Justice John Ellington dissented, writing that “questions regarding proximate cause are undeniably a jury question and may only be determined by the courts in plain and undisputed cases.”

State Your Objection

Judge Shawn LaGrua. Photo: John Disney/ALM Judge Shawn LaGrua. Photo: John Disney/ALM

After a jury awarded $18 million to a man gravely injured when his tractor was rear-ended by a dump truck defense lawyers appealed, challenging among other things a closing remark by the plaintiffs lawyers that an award insufficient to provide round-the-clock home care would be “signing his death warrant.”

The defense didn’t object at the time the statement was made, but the Court of Appeals deemed it inflammatory and in violation of motion in limine the trial court had entered. 

The Supreme Court reversed, with Justice Carla Wong McMillian writing that an objection must be made “at the time an alleged violation of a ruled-upon motion in limine occurs at trial.”  

Justice Charles Bethel took the opportunity to pen a concurrence urging lawyers to refrain from filing “broad boilerplate” motions in limine.

Due Process Here and Abroad

Ruling in a case involving a woman who claimed to have suffered years of sexual abuse by her parents, the high court refused to declare Georgia’s Hidden Predator Act unconstitutional, and allowed the case—which included claims that some of the abuse occurred in Canada—to move forward.

The parents also argued that the 2015 act, which provided a “window” for victims of long-ago abuse to bring suit, violated Georgia’s constitutional ban on retroactive laws and the due process and equal protection clauses of the state and federal constitutions.

A unanimous opinion authored by Peterson disagreed.

The statute’s “definition of childhood sexual abuse is broad enough to cover acts that occurred outside of Georgia, and such a result does not violate [the parents’] due process or equal protection rights.”

Ignorance of the Law(suit) Is No Excuse

Justice Charles Bethel, Supreme Court of Georgia. Photo: John Disney/ ALM Justice Charles Bethel, Supreme Court of Georgia. Photo: John Disney/ ALM

Answering a question from the Eleventh Circuit Court of Appeals, the justices again offended ATRA’s sensibilities by ruling that an insurer that claims to have no notice of a pending lawsuit can still face a bad-faith suit.

The case involved a woman in a borrowed truck who hit a bicyclist, whose lawyer sent a demand letter seeking Geico’s $30,000 policy limits. The insurer later said it couldn’t reach the lawyer to discuss the matter, and the injured cyclist sued the defendant driver.

When served, the unimpressed defendant “wadded it up, threw it away and said, ‘To hell with this shit,’” according to court documents. (An unorthodox bit of motion practice, to be sure.)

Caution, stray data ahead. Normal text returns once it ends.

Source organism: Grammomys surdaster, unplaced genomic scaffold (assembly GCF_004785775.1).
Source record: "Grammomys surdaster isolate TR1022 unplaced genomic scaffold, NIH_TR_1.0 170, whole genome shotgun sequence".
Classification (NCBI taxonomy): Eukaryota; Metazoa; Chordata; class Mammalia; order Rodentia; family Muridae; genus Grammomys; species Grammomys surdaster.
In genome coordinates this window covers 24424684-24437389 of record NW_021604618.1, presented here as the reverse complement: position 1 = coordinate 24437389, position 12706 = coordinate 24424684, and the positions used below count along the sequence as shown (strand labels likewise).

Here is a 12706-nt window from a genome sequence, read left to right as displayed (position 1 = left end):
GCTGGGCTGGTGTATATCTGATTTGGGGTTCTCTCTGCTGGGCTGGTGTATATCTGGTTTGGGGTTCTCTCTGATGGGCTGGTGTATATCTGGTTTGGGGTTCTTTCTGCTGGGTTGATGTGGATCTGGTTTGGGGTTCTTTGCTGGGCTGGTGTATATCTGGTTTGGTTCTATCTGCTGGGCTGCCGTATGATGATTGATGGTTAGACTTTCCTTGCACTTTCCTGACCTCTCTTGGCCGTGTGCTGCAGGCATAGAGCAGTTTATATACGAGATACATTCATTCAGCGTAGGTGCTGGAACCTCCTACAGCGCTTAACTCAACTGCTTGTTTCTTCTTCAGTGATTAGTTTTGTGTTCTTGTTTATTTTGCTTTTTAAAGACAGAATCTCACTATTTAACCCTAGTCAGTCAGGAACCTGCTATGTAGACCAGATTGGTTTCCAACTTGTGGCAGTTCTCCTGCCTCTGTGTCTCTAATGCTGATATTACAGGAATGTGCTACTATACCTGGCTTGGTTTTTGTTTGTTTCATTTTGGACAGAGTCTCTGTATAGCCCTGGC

The plaintiff successfully sought default judgment and Geico ultimately ended up on the hook for a $2.1 million federal jury award.

Geico said it was “blindsided” by the suit, but the state justices told their appellate colleagues that, under Georgia law, Geico’s “unreasonable rejection” of the settlement demand and failure to foresee its consequences left it vulnerable to a bad faith, failure to settle claim. 

Landlords & Gangsters: Know the Difference 

Lawyers for property owners and management companies rejoiced when the unanimous court ruled that landlords sued over criminal activity on their property are not liable for treble damages under Georgia’s Street Gang Terrorism and Prevention Act.

The law allows anyone injured by gang-related activity to pursue three times their compensatory damages from “actors who proximately caused the plaintiff’s injuries by reason of their criminal gang activity.”

In one of several similar pending cases, a judge allowed such claims by a man shot at an apartment complex during a robbery to proceed.

The Court of Appeals—albeit reluctantly—allowed the claims to survive. 

Melton’s order reversing that decision said the law was meant to target “members and associates of criminal street gangs who proximately cause a plaintiff’s injury” and not otherwise innocent property owners, who may still be sued for nuisance and other civil claims.  

Sane Enough to Die

Judges are often said to “struggle” with a particular case, but the justices were clearly troubled when ruling that Georgia law and precedent left them no choice in upholding the death penalty for a man guilty of a savage murder despite evidence of his mental disability.